Where’s Home?

by Christine Sine

– Andy Wade –

homeWhere’s home? Our theme for this Advent is “Coming Home: Uncovering Our Roots in the Advent Story”, but what if you don’t know where home is? I was thinking about a family friend who recently wandered off from home. She has Alzheimers and, for whatever reason, decided to take a walk by herself. Unable to find her way home, she spent the night outside, cold, alone, afraid.

Search teams went door to door that night looking for her. They searched all night along the many local trails and paths until she was finally found the following morning. Fortunately it was summer and the nights were not too cool.

I’ve been thinking about this incident as I’ve reflected on our theme.

Christine speaks of three “comings” in Advent:

  • Jesus’ first coming over 2000 years ago
  • Jesus’ coming to us today as Emmanuel, God with us, and
  • Jesus’ coming again, our anticipation of his return when all things will be made whole.

But here again I wondered, “What if we don’t know where ‘home’ is?”

Advent reminds us clearly of all three of these homecomings, but often we get distracted, disoriented, disconnected. In fact, it’s easy to focus solely on Jesus’ coming as a baby in a manger at Christmas and forget his very real presence with us today… and the future coming we ache for. Like my family friend, we end up wandering trails that seem familiar and yet, try as we might, we can’t seem to find home.

On a personal level, I’m challenged to ask myself:

  • Which coming makes me most uncomfortable? Why?
  • Which coming do I find most difficult to live into, to express in action and/or to share with others? Why?

These are all very important questions as they challenge me to explore my own assumptions about who Jesus is and why I choose to follow. They also expose my own prejudices about Jesus and might just cause me to re-read the “Christmas Story” with new eyes.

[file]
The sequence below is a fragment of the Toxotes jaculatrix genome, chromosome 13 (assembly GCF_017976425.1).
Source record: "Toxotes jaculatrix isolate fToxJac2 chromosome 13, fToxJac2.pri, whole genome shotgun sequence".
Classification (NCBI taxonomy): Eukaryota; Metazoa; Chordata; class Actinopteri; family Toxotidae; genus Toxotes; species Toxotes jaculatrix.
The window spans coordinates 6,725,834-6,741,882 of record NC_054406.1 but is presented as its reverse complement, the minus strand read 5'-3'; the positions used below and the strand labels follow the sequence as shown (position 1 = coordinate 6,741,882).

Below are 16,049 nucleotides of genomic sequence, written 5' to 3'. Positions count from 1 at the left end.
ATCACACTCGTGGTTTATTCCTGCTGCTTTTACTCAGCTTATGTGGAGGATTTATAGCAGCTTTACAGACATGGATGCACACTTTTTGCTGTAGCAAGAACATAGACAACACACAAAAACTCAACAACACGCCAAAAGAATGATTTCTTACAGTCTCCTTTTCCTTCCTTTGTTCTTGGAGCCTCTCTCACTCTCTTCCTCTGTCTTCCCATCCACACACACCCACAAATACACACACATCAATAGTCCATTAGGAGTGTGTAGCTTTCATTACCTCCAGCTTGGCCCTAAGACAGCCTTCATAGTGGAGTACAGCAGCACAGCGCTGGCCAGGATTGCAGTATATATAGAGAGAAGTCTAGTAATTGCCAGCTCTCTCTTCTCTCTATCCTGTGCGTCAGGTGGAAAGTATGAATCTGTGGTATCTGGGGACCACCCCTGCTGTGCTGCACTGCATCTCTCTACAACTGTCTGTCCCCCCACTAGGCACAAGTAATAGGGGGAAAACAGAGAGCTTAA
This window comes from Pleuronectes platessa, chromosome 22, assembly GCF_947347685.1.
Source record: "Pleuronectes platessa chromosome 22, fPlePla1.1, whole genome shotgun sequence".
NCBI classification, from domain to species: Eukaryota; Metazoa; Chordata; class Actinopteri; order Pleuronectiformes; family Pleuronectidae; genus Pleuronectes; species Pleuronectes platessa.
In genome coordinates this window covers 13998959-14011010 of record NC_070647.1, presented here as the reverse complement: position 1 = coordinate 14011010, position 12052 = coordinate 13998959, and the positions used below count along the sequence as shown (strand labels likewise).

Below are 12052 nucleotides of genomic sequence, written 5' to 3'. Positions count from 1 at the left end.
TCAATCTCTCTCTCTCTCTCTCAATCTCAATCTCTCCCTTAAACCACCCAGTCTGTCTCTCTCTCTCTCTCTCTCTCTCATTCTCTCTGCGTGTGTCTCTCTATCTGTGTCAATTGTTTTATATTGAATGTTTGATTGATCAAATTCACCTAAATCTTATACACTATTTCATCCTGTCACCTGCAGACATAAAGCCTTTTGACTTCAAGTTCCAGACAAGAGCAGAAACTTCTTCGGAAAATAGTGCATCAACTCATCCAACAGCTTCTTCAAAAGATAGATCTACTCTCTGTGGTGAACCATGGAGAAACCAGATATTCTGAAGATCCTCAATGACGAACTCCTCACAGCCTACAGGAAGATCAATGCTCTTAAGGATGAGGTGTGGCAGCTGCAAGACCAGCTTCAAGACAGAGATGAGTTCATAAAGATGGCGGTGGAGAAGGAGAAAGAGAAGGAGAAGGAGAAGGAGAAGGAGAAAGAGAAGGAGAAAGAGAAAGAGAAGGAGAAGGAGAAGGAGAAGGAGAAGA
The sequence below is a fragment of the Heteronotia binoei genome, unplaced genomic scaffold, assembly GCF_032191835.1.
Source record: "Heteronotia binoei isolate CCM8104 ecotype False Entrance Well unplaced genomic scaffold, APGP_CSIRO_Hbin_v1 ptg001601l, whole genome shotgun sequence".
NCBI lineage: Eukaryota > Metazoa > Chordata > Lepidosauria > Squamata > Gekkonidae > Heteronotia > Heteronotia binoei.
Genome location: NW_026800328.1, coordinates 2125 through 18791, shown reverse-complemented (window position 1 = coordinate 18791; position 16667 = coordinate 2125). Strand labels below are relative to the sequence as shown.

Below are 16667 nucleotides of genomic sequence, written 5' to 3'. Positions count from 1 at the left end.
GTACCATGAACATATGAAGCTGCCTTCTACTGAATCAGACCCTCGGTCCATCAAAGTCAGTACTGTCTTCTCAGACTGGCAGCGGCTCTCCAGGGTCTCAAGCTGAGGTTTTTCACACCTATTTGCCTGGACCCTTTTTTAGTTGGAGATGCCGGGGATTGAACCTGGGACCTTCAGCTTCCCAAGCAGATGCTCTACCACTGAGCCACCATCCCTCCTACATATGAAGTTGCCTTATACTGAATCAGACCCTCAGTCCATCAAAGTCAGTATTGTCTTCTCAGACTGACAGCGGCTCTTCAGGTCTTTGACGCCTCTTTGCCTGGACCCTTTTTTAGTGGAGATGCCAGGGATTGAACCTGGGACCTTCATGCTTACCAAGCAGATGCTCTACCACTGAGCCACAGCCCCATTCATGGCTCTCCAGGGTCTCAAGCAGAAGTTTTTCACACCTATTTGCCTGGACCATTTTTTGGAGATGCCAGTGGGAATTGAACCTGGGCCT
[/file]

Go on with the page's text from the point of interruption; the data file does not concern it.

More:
Coming home also has another side

As my friend huddled in the cool night air, she was not really alone. The whole community had mobilized to find her. And this is the other side of the Christmas Story: God became flesh to seek us out, and then called us to embody this love for others. Homecoming assumes community, and the community of Jesus is one that, compelled by love and grace, is ever-expanding:

Scripture reassures us, “No one who trusts God like this—heart and soul—will ever regret it.” It’s exactly the same no matter what a person’s religious background may be: the same God for all of us, acting in the same incredibly generous way to everyone who calls out for help. “Everyone who calls, ‘Help, God!’ gets help.” (Rom. 10:11-13 – Message)

But how can people call for help if they don’t know who to trust? And how can they know who to trust if they haven’t heard of the One who can be trusted? And how can they hear if nobody tells them? And how is anyone going to tell them, unless someone is sent to do it? That’s why Scripture exclaims, A sight to take your breath away! Grand processions of people telling all the good things of God! Romans 10:11-15 (The Message)

So as I consider what it means to come home this Advent season, to “rediscover my roots in the Advent story”, I’m reminded that those roots grow both deep and wide. In fact, I discover that I really cannot come home, not as Jesus calls me to, unless I’m traveling that path home with others, as sojourners both to, and with, Christ.

What do I long for as I “Come Home” through the Advent story?

  • I long to come home to a God who loves me, loves us, love the whole creation, so much that God would lay it all aside, become Emmanuel, and embrace us where we are, as we are.
  • I long to come home to a God who does not abandon us, but is Emmanuel right here, right now, and calls us, as God’s holy community, to become emmanuel to our neighbors.
  • And I long to come home to God’s future; all things reconciled to Christ (Col. 1:19-20), made whole, at peace, cradled in the grace and love of God.

How about you?

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